• A key characteristic of past Olympic cybersecurity planning efforts has been coordination and collaboration among a range of stakeholders, including the private sector.

Understanding Japan's cybersecurity threat landscape will help planners mitigate threats

  • The typology of threat actors revealed six types of actors with the potential to pose a risk to the Tokyo 2020 games: cyber criminals, insider threats, foreign intelligence services, hacktivists, cyberterrorists, and ticket scalpers.
  • Motivations vary with the type of actor, but a streamlined classification of profit, ideology, and revenge captures the motivations for most attacks.
  • Foreign intelligence services and other state-sponsored attackers rank at the top in terms of sophistication and level of risk to the games.
  • The risk analysis methods and threat actor typology developed for Tokyo 2020 offer a valuable basis for future research to support the cybersecurity goals of other high-profile international events.


  • Plan early to ensure ample time to assess event-specific threats, shape a community of stakeholders and build trust among them, and establish mechanisms and processes for information sharing, incident reporting, and problem resolution.
  • Cooperate and share information with all cybersecurity stakeholders, including the private sector, to effectively mitigate cybersecurity risks.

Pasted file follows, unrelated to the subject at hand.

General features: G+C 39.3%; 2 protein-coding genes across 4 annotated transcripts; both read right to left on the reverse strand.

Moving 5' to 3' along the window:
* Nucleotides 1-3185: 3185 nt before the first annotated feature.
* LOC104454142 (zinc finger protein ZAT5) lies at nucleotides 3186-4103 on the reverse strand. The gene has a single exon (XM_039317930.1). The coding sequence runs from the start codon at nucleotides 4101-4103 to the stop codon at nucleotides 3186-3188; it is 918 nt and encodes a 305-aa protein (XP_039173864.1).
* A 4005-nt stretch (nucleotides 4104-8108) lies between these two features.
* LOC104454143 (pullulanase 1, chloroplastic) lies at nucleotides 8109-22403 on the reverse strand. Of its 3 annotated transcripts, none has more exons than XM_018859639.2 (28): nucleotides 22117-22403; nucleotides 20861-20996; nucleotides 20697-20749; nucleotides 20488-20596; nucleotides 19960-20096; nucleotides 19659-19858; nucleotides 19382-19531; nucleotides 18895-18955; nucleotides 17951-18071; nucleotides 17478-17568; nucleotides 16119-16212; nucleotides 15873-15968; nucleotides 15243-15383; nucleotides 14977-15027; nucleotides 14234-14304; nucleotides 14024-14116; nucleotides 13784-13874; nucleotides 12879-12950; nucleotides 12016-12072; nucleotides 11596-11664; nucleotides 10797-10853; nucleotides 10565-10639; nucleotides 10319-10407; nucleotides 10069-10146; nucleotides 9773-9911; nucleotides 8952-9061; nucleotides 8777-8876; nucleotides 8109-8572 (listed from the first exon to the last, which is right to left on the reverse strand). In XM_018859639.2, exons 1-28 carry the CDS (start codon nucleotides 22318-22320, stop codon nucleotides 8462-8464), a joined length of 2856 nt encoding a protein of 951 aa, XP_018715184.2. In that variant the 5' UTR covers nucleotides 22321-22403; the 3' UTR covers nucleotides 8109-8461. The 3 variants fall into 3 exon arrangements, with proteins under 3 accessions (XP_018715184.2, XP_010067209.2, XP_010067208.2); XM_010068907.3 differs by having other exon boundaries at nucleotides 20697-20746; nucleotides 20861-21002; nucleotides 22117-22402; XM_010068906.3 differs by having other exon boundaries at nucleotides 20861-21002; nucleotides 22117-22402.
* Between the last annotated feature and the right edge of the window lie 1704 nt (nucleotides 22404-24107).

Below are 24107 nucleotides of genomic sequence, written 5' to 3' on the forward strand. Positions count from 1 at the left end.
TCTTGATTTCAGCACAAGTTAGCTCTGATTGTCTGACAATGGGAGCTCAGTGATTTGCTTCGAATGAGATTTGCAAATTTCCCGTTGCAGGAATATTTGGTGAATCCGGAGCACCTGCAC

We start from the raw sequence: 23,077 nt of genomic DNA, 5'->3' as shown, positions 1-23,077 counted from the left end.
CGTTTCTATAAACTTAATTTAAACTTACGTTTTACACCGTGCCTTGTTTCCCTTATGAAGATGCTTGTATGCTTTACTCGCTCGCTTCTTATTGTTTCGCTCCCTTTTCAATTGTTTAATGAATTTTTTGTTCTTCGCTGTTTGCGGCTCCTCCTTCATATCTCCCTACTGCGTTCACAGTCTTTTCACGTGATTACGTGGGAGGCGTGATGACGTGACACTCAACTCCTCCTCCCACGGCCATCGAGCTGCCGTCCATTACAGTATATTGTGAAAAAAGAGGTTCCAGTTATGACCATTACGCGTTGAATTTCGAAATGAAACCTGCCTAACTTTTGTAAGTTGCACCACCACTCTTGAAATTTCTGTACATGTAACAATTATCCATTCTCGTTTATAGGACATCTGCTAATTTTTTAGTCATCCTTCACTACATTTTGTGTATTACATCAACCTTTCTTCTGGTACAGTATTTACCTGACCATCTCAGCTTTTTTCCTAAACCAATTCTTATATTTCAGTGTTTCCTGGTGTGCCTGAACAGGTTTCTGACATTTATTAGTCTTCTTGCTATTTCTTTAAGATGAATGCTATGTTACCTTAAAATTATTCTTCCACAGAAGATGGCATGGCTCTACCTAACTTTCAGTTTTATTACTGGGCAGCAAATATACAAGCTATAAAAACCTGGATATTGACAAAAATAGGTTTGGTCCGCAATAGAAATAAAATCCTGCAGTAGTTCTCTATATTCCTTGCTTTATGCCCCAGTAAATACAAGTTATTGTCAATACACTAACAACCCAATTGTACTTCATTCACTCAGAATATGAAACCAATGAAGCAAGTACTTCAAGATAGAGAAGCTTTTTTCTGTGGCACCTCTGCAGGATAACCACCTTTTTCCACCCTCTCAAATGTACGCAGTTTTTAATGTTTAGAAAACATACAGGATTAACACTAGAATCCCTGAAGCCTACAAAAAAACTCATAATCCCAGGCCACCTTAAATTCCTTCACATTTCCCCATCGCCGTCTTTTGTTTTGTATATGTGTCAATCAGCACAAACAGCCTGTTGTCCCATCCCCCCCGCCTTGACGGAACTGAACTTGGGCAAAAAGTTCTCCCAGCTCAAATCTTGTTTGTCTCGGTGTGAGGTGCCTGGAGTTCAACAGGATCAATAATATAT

• Ensure that all stakeholders understand the mission and work toward a common goal, bolstering trust and a commitment to information sharing.
  • Define stakeholder roles and responsibilities, and revisit them throughout the planning process, to help stakeholders understand how best to contribute and whom to contact when changes or incidents arise.
  • Allocate resources appropriately to reduce cybersecurity risks, prioritizing threat types and threat actors as needed to apportion these investments.
  • Deter the riskiest adversaries with a targeted cyber defense campaign. For example, a publicly documented cybersecurity exercise to showcase defensive preparations might deter attacks altogether or convince attackers that the costs of executing an attack are too high, the chances of success are too low, and the prospective retaliatory costs are unbearable.

Research conducted by

This project is a RAND Venture. Funding was provided by gifts from RAND supporters and income from operations. The research was conducted by the Center for Asia Pacific Policy (CAPP) within RAND International Programs.

This report is part of the RAND research report series. RAND reports present research findings and objective analysis that address the challenges facing the public and private sectors. All RAND reports undergo rigorous peer review to ensure high standards for research quality and objectivity.

This document and trademark(s) contained herein are protected by law. This representation of RAND intellectual property is provided for noncommercial use only. Unauthorized posting of this publication online is prohibited; linking directly to this product page is encouraged. Permission is required from RAND to reproduce, or reuse in another form, any of its research documents for commercial purposes. For information on reprint and reuse permissions, please visit

RAND is a nonprofit institution that helps improve policy and decisionmaking through research and analysis. RAND's publications do not necessarily reflect the opinions of its research clients and sponsors.